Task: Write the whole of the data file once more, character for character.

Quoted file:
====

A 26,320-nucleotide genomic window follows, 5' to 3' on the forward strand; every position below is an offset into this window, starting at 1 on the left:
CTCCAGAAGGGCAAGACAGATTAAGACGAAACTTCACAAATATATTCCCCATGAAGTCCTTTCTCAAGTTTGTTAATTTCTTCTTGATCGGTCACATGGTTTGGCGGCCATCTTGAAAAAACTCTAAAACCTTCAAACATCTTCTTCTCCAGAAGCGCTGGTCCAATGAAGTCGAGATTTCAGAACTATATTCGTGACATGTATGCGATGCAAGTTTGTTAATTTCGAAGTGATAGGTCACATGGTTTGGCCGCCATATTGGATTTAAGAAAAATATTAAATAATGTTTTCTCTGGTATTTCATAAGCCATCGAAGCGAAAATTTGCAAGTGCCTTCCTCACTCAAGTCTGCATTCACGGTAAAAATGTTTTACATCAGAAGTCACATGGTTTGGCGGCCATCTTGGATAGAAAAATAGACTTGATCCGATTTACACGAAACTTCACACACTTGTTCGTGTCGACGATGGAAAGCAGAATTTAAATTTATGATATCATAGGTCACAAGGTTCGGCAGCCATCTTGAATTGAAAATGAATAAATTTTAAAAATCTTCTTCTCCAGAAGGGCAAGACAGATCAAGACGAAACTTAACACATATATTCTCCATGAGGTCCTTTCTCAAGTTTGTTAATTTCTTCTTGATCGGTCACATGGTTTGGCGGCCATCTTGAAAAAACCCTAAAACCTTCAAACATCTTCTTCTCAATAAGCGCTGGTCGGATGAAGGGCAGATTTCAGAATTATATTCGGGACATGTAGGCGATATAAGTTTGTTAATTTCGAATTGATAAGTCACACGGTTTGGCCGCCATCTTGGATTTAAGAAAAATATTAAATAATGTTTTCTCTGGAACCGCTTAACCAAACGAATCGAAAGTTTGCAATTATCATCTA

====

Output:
A 26,320-nucleotide genomic window follows, 5' to 3' on the forward strand; every position below is an offset into this window, starting at 1 on the left:
CTCCAGAAGGGCAAGACAGATTAAGACGAAACTTCACAAATATATTCCCCATGAAGTCCTTTCTCAAGTTTGTTAATTTCTTCTTGATCGGTCACATGGTTTGGCGGCCATCTTGAAAAAACTCTAAAACCTTCAAACATCTTCTTCTCCAGAAGCGCTGGTCCAATGAAGTCGAGATTTCAGAACTATATTCGTGACATGTATGCGATGCAAGTTTGTTAATTTCGAAGTGATAGGTCACATGGTTTGGCCGCCATATTGGATTTAAGAAAAATATTAAATAATGTTTTCTCTGGTATTTCATAAGCCATCGAAGCGAAAATTTGCAAGTGCCTTCCTCACTCAAGTCTGCATTCACGGTAAAAATGTTTTACATCAGAAGTCACATGGTTTGGCGGCCATCTTGGATAGAAAAATAGACTTGATCCGATTTACACGAAACTTCACACACTTGTTCGTGTCGACGATGGAAAGCAGAATTTAAATTTATGATATCATAGGTCACAAGGTTCGGCAGCCATCTTGAATTGAAAATGAATAAATTTTAAAAATCTTCTTCTCCAGAAGGGCAAGACAGATCAAGACGAAACTTAACACATATATTCTCCATGAGGTCCTTTCTCAAGTTTGTTAATTTCTTCTTGATCGGTCACATGGTTTGGCGGCCATCTTGAAAAAACCCTAAAACCTTCAAACATCTTCTTCTCAATAAGCGCTGGTCGGATGAAGGGCAGATTTCAGAATTATATTCGGGACATGTAGGCGATATAAGTTTGTTAATTTCGAATTGATAAGTCACACGGTTTGGCCGCCATCTTGGATTTAAGAAAAATATTAAATAATGTTTTCTCTGGAACCGCTTAACCAAACGAATCGAAAGTTTGCAATTATCATCTA